Television Composer: Shen Yun Orchestra ‘Catching with a Zing’

February 9, 2012 Updated: August 14, 2015

SEATTLE—Composer of the official theme for the Seattle International Film Festival, Charles Henri Avelange, said the Shen Yun Performing Arts presentation of Chinese dance and music blew him away.

The Seattle television composer saw the New York-based presentation for the first time on Feb. 8, at the Marion Oliver McCaw Hall.

“I want to say it is absolutely wonderful. The music was perfect. I was definitely amazed by the quality of the performance of the musicians and the synchronization of the choreography with the dancers, it blew me away.”

Shen Yun aspires to reawaken 5,000 years of China’s divinely imparted cultural heritage, which has been destroyed over the past 60 years of communist rule. Story-based dances make up the major part of the performance.

Mr. Avelange singled out one such dance he thought particularly impressive, Welcoming Spring, “where they are throwing the snowflakes in the air,” he said.

“The dancers were synchronized, together, but at the meantime the music was right on it with the gongs and symbols and catching with a zing—that impressed me with that level of synchronization, I am sure is really hard to accomplish.”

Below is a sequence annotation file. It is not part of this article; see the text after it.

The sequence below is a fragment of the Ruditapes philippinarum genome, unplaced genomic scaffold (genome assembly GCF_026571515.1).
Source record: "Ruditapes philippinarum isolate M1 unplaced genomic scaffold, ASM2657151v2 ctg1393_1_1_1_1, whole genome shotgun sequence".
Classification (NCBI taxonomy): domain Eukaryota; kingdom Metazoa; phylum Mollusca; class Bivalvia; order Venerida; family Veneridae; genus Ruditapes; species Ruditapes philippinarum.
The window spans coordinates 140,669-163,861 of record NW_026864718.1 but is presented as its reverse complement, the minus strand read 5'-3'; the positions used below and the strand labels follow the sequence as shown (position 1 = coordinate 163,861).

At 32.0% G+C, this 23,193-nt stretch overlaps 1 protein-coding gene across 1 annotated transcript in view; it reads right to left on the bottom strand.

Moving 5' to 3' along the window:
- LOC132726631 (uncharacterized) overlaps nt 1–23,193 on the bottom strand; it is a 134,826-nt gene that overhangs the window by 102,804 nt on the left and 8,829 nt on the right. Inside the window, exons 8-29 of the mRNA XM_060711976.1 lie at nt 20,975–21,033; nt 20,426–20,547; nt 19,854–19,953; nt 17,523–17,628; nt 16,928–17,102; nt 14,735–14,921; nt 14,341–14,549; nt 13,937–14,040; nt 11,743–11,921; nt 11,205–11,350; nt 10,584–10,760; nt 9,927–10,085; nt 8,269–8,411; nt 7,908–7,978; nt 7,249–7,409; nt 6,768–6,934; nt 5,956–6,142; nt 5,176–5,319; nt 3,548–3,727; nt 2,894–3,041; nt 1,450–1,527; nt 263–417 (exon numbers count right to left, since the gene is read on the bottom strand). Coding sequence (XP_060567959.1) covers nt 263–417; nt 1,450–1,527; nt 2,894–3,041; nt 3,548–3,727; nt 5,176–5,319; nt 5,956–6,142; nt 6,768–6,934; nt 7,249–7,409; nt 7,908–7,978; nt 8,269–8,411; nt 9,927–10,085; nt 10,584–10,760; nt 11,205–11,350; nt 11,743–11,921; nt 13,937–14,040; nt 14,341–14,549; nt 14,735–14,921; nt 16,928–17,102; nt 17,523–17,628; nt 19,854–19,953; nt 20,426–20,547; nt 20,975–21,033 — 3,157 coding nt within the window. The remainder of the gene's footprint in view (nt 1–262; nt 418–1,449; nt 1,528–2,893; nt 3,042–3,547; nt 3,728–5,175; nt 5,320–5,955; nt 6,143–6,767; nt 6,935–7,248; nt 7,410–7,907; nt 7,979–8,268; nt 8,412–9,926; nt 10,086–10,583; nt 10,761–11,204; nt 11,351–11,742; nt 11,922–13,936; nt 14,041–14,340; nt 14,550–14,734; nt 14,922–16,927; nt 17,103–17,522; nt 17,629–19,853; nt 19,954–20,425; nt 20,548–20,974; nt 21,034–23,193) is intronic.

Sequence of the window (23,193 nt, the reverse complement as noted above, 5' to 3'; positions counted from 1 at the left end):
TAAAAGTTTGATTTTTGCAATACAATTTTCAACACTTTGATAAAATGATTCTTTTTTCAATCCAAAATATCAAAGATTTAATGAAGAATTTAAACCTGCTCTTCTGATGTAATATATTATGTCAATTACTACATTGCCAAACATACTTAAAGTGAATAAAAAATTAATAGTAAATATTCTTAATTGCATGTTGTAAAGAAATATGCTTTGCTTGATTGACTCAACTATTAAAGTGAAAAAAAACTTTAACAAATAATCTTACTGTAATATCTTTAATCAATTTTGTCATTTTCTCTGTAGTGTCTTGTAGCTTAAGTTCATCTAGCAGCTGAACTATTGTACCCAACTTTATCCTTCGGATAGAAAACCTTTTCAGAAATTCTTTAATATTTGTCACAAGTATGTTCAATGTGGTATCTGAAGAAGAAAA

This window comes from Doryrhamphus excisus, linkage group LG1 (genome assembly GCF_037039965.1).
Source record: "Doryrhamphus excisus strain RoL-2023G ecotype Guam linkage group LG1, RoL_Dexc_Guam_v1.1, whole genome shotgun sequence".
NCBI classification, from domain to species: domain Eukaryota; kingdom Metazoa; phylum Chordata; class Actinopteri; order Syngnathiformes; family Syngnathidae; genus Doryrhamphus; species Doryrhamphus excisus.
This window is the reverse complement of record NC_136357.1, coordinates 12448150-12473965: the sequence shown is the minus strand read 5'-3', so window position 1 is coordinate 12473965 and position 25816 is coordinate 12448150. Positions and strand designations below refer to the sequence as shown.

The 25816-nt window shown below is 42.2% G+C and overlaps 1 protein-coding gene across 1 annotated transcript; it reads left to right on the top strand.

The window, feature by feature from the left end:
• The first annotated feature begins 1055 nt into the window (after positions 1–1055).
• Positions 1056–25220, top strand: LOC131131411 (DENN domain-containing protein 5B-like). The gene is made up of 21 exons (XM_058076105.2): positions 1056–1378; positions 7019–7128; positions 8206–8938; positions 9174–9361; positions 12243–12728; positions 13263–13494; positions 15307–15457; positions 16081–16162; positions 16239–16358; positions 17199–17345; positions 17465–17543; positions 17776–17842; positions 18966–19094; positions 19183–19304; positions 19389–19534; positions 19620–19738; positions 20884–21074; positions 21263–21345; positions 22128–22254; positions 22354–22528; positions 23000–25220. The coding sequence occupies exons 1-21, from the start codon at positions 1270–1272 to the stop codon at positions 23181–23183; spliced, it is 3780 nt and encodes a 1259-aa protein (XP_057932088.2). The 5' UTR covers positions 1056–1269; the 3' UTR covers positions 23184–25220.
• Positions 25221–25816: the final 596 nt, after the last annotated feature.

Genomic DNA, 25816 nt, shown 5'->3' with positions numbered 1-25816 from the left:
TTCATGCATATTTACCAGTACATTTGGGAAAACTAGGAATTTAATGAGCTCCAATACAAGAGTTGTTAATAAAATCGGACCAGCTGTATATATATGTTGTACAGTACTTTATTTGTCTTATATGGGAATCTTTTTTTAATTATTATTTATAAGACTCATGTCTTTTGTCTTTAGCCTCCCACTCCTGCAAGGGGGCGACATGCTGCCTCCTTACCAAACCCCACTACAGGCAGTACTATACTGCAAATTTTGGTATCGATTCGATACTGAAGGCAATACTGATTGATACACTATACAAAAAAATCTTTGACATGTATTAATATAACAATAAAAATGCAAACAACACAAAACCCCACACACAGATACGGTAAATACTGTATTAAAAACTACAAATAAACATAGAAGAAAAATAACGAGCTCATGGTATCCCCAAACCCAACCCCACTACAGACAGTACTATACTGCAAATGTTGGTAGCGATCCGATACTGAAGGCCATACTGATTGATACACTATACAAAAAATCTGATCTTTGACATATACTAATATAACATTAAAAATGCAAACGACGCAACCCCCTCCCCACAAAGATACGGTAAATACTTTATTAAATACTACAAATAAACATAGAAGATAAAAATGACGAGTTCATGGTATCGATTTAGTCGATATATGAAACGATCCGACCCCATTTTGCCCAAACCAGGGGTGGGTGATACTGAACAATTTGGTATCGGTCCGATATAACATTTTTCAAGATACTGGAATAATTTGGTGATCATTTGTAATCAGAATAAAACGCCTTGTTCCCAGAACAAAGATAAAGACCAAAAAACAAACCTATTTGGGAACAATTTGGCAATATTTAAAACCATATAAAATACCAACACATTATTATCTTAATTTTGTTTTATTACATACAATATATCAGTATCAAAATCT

The Shen Yun Orchestra’s unique blend of ancient Chinese and contemporary Western instruments, plus Mr. Avelange’s love for music, had him thinking about composition arrangements in the future.

“I love that. You see, as a composer, it is something I have said I would love to do and the combination of the oboe and the strings combined with [erhu]… that combination I absolutely love and actually tonight, as I was listening, I was getting some ideas for my own work in the future.”

Classical Chinese dance is a complete system of dance embodying traditional aesthetic principles, including three main components—bearing, form, and technical skill, the company’s website espouses.

“The performance of the men particularly, are more like warrior’s interpretations,” Mr. Avelange said.

He used to do martial arts when younger and says he knows how hard the technical dance skills are, such as “spinning moves in the air,” he said.

“In one performance, one of the dancers was doing all the spinning around to the point we felt like he was flying, and I believe the entire audience at that moment enjoyed it, because everyone applauded at that time.”

Mr. Avelange also was amazed with the seamless interaction of digitally-enhanced backdrops, and the stage.

“That was a great idea. What was really cool was to see the characters flying on the screen then appearing [on stage] … I thought that was really nice and refreshing to see.”

Reporting by Chen Si and Raiatea Tahana-Reese.

New York-based Shen Yun Performing Arts has three touring companies that perform simultaneously around the world.

For more information, visit